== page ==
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WASHINGTON — Lockheed Martin has officially begun assembly of Israel’s first F-35 “Adir” fighter jet at the company's facility in Fort Worth, Texas.

The aircraft, designated AS-1, last week began its “mate” process, where the major components are joined to form the full structure, according to a Jan. 10 Lockheed statement. Lockheed plans to deliver AS-1 to the Israel Air Force (IAF) later this year.

“These 5th Generation aircraft will greatly enhance the IAF’s ability to defend the State of Israel from the serious threats we face,” Aharon Marmarosh, director of the Israel Ministry of Defense Mission in New York, said in the statement.

Israel plans to buy a total of 33 F-35A conventional takeoff and landing aircraft to replace its aging F-15s and F-16s. Israel is also a key contributor to development of the plane; its Elbit Systems is partnered with Rockwell Collins on the Generation III helmet, which provides pilots a 360-degree view of the battlefield.

“Today marks a new beginning for tactical aviation for Israel,” said Jeff Babione, Lockheed Martin F-35 program manager, according to the statement. “Lockheed Martin is proud of our long and storied relationship with Israel’s armed forces. The F-35A Adir strengthens our solid relationship with the IAF and ensures that the Israeli aerospace industry will remain strong for decades to come.”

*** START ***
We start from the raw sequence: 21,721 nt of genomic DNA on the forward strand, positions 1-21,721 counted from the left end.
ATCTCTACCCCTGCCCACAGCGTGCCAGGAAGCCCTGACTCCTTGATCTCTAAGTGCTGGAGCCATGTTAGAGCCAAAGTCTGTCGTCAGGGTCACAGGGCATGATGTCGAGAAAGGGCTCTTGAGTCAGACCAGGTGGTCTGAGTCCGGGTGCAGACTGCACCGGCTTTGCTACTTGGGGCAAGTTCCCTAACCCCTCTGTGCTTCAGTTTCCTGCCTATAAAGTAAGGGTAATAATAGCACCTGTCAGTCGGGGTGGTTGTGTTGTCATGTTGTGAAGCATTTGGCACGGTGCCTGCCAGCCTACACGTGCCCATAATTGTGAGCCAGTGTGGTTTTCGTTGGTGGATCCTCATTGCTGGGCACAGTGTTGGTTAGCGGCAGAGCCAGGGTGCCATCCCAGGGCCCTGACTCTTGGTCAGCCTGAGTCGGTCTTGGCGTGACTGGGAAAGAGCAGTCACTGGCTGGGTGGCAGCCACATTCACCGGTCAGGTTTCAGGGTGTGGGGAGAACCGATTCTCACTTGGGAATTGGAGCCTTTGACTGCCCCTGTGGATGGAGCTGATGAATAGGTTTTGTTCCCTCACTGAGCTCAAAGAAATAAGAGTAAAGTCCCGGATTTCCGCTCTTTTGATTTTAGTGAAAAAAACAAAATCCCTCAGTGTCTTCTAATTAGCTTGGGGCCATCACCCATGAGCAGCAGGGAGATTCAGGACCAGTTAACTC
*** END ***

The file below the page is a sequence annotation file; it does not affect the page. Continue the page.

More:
Lockheed successfully delivered 45 F-35s to international partners and the US services in 2015, meeting the production goal for the year. But this is only the beginning of a global ramp-up: By the end of 2019, the Joint Program Office will have 493 operational jets around the globe, compared with just 126 today.

Email: lseligman@defensenews.com

Twitter: @laraseligman

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